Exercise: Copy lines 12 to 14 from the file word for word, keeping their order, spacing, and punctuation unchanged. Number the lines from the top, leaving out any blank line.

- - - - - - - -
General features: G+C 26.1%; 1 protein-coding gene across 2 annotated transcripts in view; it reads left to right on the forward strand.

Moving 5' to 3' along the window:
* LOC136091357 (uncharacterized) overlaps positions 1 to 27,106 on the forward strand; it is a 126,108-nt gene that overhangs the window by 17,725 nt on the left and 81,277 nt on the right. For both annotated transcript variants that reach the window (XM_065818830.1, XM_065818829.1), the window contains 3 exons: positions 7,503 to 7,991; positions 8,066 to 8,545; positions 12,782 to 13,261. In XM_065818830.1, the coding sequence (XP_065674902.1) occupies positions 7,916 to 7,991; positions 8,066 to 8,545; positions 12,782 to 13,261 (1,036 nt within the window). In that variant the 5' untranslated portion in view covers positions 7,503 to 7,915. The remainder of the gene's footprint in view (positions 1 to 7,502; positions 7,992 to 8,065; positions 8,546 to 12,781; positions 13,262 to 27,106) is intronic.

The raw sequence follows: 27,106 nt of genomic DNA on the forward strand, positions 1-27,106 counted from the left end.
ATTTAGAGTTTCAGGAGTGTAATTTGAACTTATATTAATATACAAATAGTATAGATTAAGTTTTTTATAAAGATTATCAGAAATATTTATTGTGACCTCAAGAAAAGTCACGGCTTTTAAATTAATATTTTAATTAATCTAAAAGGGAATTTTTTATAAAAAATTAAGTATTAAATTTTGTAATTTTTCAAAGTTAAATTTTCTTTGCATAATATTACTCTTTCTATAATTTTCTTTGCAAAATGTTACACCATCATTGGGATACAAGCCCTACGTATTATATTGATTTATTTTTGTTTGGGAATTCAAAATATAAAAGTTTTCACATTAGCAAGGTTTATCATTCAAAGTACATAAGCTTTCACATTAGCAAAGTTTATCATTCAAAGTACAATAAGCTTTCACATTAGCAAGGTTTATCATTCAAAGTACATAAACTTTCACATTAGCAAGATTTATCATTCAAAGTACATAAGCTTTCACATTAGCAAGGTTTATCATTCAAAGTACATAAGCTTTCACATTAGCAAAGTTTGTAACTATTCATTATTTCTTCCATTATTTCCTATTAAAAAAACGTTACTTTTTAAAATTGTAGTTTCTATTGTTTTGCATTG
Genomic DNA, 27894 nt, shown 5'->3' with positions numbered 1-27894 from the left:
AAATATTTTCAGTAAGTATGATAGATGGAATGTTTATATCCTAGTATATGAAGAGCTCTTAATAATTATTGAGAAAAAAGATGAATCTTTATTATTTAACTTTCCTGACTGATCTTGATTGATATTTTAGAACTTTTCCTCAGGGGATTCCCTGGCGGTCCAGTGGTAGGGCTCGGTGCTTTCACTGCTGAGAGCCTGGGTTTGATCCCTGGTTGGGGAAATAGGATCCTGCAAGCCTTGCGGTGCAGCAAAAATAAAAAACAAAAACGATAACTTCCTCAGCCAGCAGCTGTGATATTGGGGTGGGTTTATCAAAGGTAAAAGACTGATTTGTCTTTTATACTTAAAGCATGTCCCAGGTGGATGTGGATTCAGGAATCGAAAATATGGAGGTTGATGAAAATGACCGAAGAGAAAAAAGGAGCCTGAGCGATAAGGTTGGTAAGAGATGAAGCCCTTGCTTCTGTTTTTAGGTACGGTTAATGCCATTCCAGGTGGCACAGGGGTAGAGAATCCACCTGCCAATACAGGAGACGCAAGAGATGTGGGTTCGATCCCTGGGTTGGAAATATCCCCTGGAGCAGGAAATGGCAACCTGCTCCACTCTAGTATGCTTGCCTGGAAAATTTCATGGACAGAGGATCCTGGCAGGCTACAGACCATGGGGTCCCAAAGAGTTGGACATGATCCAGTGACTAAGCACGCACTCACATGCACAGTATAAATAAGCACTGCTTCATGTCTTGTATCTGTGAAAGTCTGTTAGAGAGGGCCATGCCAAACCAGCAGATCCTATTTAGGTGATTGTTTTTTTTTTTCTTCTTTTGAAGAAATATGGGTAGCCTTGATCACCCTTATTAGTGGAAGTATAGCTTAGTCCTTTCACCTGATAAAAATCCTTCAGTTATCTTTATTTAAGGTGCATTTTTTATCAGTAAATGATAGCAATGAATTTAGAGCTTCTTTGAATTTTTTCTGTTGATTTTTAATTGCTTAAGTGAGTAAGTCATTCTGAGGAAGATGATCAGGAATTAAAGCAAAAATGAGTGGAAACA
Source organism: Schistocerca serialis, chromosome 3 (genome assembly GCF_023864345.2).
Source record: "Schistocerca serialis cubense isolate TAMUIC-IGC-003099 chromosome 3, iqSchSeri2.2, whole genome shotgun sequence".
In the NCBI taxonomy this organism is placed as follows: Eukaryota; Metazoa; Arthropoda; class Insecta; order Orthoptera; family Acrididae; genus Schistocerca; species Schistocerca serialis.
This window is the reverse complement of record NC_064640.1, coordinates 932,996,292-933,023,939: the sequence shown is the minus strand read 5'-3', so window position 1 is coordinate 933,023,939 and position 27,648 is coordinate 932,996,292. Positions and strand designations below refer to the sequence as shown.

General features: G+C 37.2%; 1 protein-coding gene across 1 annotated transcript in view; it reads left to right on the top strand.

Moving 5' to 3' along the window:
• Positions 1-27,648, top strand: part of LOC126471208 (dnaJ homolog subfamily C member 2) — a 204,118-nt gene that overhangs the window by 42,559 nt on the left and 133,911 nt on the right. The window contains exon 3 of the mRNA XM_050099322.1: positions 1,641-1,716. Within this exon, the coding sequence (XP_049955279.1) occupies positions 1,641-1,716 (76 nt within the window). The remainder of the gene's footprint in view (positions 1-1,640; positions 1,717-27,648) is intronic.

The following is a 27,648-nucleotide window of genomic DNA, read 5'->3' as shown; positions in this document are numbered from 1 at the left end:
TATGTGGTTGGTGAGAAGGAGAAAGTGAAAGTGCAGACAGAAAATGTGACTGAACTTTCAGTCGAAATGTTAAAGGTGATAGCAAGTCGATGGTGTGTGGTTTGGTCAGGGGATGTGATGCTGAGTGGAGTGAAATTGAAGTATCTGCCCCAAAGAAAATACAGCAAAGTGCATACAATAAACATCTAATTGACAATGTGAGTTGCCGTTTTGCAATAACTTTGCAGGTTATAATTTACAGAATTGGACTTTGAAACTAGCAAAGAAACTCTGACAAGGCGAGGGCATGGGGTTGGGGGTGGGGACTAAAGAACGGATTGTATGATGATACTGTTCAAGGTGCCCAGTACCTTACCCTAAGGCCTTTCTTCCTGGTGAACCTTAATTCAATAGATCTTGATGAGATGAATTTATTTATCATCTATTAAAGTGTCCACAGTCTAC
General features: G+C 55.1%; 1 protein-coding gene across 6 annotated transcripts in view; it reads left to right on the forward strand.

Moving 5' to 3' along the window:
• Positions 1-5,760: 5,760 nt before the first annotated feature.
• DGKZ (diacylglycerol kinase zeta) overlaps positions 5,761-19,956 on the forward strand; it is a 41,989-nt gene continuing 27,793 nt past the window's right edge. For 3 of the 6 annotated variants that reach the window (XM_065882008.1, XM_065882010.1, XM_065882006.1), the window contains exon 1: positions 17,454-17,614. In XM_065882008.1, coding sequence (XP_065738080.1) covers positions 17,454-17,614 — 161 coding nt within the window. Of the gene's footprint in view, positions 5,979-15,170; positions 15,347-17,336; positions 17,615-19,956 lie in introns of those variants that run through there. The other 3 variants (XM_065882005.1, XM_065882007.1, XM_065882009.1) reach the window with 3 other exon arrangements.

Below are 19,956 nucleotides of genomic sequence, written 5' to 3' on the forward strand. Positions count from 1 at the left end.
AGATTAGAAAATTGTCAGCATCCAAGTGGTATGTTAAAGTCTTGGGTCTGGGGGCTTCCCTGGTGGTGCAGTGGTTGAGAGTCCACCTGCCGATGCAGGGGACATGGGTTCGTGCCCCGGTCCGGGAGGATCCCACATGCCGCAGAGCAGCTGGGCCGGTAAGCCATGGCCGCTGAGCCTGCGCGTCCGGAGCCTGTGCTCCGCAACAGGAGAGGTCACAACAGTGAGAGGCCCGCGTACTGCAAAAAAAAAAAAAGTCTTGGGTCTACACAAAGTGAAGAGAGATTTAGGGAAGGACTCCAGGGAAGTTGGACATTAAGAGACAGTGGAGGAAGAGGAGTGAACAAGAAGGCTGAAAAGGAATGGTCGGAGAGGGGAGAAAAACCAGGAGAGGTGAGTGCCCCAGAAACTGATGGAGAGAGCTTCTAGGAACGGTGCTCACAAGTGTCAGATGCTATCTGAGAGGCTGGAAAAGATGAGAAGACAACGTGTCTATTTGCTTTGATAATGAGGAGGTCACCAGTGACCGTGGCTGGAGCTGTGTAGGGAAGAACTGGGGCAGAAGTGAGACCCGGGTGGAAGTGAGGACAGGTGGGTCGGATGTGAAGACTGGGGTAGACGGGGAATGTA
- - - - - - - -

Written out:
General features: G+C 37.2%; 1 protein-coding gene across 1 annotated transcript in view; it reads left to right on the top strand.

Moving 5' to 3' along the window:
• Positions 1-27,648, top strand: part of LOC126471208 (dnaJ homolog subfamily C member 2) — a 204,118-nt gene that overhangs the window by 42,559 nt on the left and 133,911 nt on the right. The window contains exon 3 of the mRNA XM_050099322.1: positions 1,641-1,716. Within this exon, the coding sequence (XP_049955279.1) occupies positions 1,641-1,716 (76 nt within the window). The remainder of the gene's footprint in view (positions 1-1,640; positions 1,717-27,648) is intronic.